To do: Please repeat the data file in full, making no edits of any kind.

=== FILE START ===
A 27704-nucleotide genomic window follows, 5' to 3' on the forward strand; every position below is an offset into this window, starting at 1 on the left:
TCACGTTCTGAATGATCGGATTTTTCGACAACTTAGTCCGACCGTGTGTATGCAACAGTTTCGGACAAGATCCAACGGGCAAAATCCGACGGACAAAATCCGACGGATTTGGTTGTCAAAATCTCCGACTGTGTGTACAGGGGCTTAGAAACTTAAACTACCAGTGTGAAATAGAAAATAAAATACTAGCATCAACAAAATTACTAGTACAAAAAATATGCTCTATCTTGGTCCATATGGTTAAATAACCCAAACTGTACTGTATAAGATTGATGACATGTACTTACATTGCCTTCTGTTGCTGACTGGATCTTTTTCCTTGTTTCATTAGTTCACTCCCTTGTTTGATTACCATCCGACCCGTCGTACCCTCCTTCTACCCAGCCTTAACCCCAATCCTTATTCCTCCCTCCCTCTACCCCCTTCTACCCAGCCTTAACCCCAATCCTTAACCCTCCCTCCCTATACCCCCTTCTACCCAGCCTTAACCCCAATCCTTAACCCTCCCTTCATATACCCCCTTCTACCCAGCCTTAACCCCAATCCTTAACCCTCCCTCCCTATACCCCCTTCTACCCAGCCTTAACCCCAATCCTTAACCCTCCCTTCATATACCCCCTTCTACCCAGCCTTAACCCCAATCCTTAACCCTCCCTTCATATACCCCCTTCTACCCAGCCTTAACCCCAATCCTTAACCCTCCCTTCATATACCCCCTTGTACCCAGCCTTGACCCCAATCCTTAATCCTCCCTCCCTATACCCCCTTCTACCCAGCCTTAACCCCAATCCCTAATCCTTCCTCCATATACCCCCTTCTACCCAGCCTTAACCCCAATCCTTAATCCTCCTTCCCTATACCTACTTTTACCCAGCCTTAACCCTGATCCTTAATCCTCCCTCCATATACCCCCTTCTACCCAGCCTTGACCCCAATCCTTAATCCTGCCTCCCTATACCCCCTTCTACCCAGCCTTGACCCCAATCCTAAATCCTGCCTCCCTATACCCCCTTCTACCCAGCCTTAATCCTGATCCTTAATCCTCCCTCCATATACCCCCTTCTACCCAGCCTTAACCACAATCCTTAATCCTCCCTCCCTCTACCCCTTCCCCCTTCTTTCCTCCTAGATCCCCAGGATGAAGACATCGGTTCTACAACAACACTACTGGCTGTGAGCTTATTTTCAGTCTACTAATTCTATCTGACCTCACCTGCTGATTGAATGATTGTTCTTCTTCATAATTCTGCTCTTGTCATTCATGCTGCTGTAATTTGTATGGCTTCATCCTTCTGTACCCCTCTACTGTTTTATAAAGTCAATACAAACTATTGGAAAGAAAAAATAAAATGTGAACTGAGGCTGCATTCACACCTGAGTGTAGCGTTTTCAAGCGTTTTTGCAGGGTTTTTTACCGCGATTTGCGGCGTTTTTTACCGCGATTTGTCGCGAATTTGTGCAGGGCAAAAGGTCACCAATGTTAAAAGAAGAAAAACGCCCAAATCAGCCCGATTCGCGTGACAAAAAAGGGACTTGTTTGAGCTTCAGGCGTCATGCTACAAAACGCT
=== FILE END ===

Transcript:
A 27704-nucleotide genomic window follows, 5' to 3' on the forward strand; every position below is an offset into this window, starting at 1 on the left:
TCACGTTCTGAATGATCGGATTTTTCGACAACTTAGTCCGACCGTGTGTATGCAACAGTTTCGGACAAGATCCAACGGGCAAAATCCGACGGACAAAATCCGACGGATTTGGTTGTCAAAATCTCCGACTGTGTGTACAGGGGCTTAGAAACTTAAACTACCAGTGTGAAATAGAAAATAAAATACTAGCATCAACAAAATTACTAGTACAAAAAATATGCTCTATCTTGGTCCATATGGTTAAATAACCCAAACTGTACTGTATAAGATTGATGACATGTACTTACATTGCCTTCTGTTGCTGACTGGATCTTTTTCCTTGTTTCATTAGTTCACTCCCTTGTTTGATTACCATCCGACCCGTCGTACCCTCCTTCTACCCAGCCTTAACCCCAATCCTTATTCCTCCCTCCCTCTACCCCCTTCTACCCAGCCTTAACCCCAATCCTTAACCCTCCCTCCCTATACCCCCTTCTACCCAGCCTTAACCCCAATCCTTAACCCTCCCTTCATATACCCCCTTCTACCCAGCCTTAACCCCAATCCTTAACCCTCCCTCCCTATACCCCCTTCTACCCAGCCTTAACCCCAATCCTTAACCCTCCCTTCATATACCCCCTTCTACCCAGCCTTAACCCCAATCCTTAACCCTCCCTTCATATACCCCCTTCTACCCAGCCTTAACCCCAATCCTTAACCCTCCCTTCATATACCCCCTTGTACCCAGCCTTGACCCCAATCCTTAATCCTCCCTCCCTATACCCCCTTCTACCCAGCCTTAACCCCAATCCCTAATCCTTCCTCCATATACCCCCTTCTACCCAGCCTTAACCCCAATCCTTAATCCTCCTTCCCTATACCTACTTTTACCCAGCCTTAACCCTGATCCTTAATCCTCCCTCCATATACCCCCTTCTACCCAGCCTTGACCCCAATCCTTAATCCTGCCTCCCTATACCCCCTTCTACCCAGCCTTGACCCCAATCCTAAATCCTGCCTCCCTATACCCCCTTCTACCCAGCCTTAATCCTGATCCTTAATCCTCCCTCCATATACCCCCTTCTACCCAGCCTTAACCACAATCCTTAATCCTCCCTCCCTCTACCCCTTCCCCCTTCTTTCCTCCTAGATCCCCAGGATGAAGACATCGGTTCTACAACAACACTACTGGCTGTGAGCTTATTTTCAGTCTACTAATTCTATCTGACCTCACCTGCTGATTGAATGATTGTTCTTCTTCATAATTCTGCTCTTGTCATTCATGCTGCTGTAATTTGTATGGCTTCATCCTTCTGTACCCCTCTACTGTTTTATAAAGTCAATACAAACTATTGGAAAGAAAAAATAAAATGTGAACTGAGGCTGCATTCACACCTGAGTGTAGCGTTTTCAAGCGTTTTTGCAGGGTTTTTTACCGCGATTTGCGGCGTTTTTTACCGCGATTTGTCGCGAATTTGTGCAGGGCAAAAGGTCACCAATGTTAAAAGAAGAAAAACGCCCAAATCAGCCCGATTCGCGTGACAAAAAAGGGACTTGTTTGAGCTTCAGGCGTCATGCTACAAAACGCT